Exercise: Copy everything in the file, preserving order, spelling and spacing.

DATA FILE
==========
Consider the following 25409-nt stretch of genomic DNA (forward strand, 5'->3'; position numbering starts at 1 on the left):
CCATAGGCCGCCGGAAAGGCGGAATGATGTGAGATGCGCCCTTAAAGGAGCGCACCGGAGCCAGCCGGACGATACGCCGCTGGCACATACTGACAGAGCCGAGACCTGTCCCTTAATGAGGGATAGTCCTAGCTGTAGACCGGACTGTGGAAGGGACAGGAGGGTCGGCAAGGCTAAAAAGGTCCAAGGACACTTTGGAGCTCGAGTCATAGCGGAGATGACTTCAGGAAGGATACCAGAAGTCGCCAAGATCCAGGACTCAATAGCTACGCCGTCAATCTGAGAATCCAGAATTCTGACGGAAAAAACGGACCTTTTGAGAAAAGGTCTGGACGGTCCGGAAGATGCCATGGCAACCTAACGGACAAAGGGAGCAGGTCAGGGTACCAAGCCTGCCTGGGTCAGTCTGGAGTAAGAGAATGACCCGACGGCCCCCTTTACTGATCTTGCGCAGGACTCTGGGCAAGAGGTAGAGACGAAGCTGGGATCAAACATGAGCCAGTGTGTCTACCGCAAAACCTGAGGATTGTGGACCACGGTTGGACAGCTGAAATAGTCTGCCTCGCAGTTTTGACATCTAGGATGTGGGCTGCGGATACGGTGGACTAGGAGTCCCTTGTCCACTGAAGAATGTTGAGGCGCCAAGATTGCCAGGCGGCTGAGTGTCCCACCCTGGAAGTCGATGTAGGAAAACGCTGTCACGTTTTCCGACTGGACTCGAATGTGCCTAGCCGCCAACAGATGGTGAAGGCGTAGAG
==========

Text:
Consider the following 25409-nt stretch of genomic DNA (forward strand, 5'->3'; position numbering starts at 1 on the left):
CCATAGGCCGCCGGAAAGGCGGAATGATGTGAGATGCGCCCTTAAAGGAGCGCACCGGAGCCAGCCGGACGATACGCCGCTGGCACATACTGACAGAGCCGAGACCTGTCCCTTAATGAGGGATAGTCCTAGCTGTAGACCGGACTGTGGAAGGGACAGGAGGGTCGGCAAGGCTAAAAAGGTCCAAGGACACTTTGGAGCTCGAGTCATAGCGGAGATGACTTCAGGAAGGATACCAGAAGTCGCCAAGATCCAGGACTCAATAGCTACGCCGTCAATCTGAGAATCCAGAATTCTGACGGAAAAAACGGACCTTTTGAGAAAAGGTCTGGACGGTCCGGAAGATGCCATGGCAACCTAACGGACAAAGGGAGCAGGTCAGGGTACCAAGCCTGCCTGGGTCAGTCTGGAGTAAGAGAATGACCCGACGGCCCCCTTTACTGATCTTGCGCAGGACTCTGGGCAAGAGGTAGAGACGAAGCTGGGATCAAACATGAGCCAGTGTGTCTACCGCAAAACCTGAGGATTGTGGACCACGGTTGGACAGCTGAAATAGTCTGCCTCGCAGTTTTGACATCTAGGATGTGGGCTGCGGATACGGTGGACTAGGAGTCCCTTGTCCACTGAAGAATGTTGAGGCGCCAAGATTGCCAGGCGGCTGAGTGTCCCACCCTGGAAGTCGATGTAGGAAAACGCTGTCACGTTTTCCGACTGGACTCGAATGTGCCTAGCCGCCAACAGATGGTGAAGGCGTAGAG